A training need exists when a certain weakness can be overcome by the application of systematic training. This is in fact implied in the meaning of the term ‘training need’ as it is intended in the theory and practice of training. The word need suggests some kind of deficit somewhere in an individual’s ability to perform.
Training, on the other hand, suggests that this deficit can be overcome by systematic training. The deficit is normally a gap between the desired level of performance and the actual level of performance. Although it might be difficult to measure the gap accurately, supervisors and line managers can point out training needs from their observation which facilitates evaluating the performance of each employee and comparing it to other employees’ performance.
Three Main Areas of Training Needs
Three main areas to which the term training need may be applied are at the organizational level, at the occupational level, or at the individual level.
At the organizational level the training needs are related to the mission of the organization, its strategic plans and any immediate change in strategies in order to meet changes in the market and any other major factors affecting the industry.
At the occupational level the training need is related to the skills, knowledge, and attitudes (KSA) required for the performance of any job. The need here is related to the occupation rather than an individual. When identified as a need for an occupation, it will generally affect a number of individuals performing the duties of that occupation.
When the training needs have been identified at the organization and occupational levels, the needs analysis should proceed to identifying those individuals who need training.
It is important for the identification of the training needs to be well planned in order that it facilitates the information for the organisation’s need of training to support its strategies and to solve its problems. It is important to note that not all problems of HRD are solved by training. When you wish to improve organizational performance or resolve a problem that has been observed or brought to the attention of members of an organization, a performance analysis is warranted. The initiative behind a performance analysis is to review the system, recognize a need, assemble an evaluation (measurement instrument) that identifies the objective, choose the intervention, and then develop content and context that will close or significantly narrow the gap between the need and the objective.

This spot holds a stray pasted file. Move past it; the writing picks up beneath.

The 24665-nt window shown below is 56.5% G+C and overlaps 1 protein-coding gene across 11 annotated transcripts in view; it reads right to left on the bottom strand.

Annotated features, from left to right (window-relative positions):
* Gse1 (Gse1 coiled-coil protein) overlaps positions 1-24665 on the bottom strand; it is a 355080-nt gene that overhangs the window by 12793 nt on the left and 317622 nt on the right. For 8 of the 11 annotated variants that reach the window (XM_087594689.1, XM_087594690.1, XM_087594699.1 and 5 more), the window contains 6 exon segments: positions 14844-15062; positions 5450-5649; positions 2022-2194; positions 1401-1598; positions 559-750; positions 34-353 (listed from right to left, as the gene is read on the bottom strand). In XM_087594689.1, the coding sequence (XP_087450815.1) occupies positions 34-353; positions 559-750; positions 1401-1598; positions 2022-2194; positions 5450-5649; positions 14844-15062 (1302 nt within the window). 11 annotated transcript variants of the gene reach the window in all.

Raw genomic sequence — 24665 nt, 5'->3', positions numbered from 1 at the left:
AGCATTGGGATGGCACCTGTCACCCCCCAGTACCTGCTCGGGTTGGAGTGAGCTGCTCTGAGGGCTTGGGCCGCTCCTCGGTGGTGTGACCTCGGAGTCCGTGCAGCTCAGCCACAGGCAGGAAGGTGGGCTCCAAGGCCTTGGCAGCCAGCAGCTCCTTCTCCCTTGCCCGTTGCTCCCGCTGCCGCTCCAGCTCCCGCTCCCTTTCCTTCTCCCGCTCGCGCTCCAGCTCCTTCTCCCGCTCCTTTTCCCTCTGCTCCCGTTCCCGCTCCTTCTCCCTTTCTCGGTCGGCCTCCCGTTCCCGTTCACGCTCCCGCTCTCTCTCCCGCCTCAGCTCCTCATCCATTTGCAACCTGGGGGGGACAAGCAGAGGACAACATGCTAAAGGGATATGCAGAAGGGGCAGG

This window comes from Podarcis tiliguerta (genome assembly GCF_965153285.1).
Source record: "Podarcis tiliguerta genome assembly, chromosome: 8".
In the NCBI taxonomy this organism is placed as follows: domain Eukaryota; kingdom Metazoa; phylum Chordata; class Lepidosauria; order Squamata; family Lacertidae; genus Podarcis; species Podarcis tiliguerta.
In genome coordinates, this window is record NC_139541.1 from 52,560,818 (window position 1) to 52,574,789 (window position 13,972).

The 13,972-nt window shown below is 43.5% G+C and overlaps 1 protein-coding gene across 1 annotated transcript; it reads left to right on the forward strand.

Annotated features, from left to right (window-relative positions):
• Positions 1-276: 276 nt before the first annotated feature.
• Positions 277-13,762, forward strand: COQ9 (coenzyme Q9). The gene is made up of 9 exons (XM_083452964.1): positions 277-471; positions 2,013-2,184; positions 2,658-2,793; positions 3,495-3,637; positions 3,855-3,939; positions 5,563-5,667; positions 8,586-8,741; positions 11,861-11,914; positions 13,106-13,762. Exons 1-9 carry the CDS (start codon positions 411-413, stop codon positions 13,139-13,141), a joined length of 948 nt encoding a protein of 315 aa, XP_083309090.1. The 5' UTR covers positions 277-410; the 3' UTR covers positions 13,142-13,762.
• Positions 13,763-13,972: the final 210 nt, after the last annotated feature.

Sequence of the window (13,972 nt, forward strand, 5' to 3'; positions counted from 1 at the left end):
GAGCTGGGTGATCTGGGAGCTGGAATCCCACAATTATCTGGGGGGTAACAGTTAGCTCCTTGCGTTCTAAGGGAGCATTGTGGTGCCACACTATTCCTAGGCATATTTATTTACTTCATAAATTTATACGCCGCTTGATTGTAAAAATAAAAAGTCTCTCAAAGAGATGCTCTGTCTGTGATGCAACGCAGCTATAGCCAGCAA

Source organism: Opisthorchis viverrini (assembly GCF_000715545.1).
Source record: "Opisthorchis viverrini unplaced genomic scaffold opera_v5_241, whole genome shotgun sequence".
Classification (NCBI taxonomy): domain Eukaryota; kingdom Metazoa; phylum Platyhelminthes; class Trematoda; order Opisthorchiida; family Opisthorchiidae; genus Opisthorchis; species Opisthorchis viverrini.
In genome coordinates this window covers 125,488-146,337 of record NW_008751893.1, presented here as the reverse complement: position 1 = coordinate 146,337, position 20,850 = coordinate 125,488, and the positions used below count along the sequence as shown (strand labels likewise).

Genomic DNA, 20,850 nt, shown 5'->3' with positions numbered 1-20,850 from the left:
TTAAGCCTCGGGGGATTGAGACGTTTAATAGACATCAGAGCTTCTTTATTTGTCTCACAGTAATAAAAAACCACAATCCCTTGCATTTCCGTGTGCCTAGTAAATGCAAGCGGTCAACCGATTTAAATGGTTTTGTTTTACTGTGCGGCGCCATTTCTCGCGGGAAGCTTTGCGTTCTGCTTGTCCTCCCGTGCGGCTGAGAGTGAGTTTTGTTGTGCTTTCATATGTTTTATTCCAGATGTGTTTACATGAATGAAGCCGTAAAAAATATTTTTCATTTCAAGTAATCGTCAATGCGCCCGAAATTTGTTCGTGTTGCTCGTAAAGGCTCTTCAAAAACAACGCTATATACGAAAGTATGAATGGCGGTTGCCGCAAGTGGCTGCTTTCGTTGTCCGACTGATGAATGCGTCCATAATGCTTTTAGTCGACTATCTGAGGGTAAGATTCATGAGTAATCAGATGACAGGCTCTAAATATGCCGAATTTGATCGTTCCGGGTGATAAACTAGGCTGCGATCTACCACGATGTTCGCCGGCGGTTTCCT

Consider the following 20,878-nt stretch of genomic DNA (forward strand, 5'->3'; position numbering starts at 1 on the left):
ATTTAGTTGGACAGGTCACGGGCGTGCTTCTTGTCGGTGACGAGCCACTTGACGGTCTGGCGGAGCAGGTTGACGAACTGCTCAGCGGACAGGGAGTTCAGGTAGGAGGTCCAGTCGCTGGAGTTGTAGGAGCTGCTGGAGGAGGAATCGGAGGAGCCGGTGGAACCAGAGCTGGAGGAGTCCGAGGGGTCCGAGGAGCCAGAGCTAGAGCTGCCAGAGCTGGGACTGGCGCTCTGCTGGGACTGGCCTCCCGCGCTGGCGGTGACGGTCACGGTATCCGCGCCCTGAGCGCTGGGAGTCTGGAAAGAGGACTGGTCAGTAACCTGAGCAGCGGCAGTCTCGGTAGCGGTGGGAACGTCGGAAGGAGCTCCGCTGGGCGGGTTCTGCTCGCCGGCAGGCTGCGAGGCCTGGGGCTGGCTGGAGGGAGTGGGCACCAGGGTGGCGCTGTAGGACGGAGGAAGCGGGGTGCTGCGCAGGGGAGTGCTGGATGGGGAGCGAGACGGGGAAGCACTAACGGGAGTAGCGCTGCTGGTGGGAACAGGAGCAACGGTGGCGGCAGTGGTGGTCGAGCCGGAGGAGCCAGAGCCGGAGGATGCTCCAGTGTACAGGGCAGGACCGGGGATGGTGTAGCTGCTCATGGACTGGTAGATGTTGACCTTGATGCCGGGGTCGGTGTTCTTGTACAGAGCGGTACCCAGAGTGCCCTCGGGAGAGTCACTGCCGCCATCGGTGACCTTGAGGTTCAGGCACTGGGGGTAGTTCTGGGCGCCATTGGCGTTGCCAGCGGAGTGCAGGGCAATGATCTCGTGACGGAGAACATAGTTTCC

Gathering information on training needs
It is the responsibility of the HRD professional to plan and implement the needs analysis process. Generally, the data gathering methods used include survey questionnaires, interviews, management requests, performance appraisal recommendations, observation questionnaires completed by immediate superiors, skills tests, and the organization’s records and documents that indicate training needs. These records and documents include productivity, sales and cost records, employee performance evaluation and merit ratings, accidents reports, employee attendance records, employee grievance filings and turnover rates, and conducting one-on-one interviews.
By Shirley J. Caruso, M.A., Human Resource Development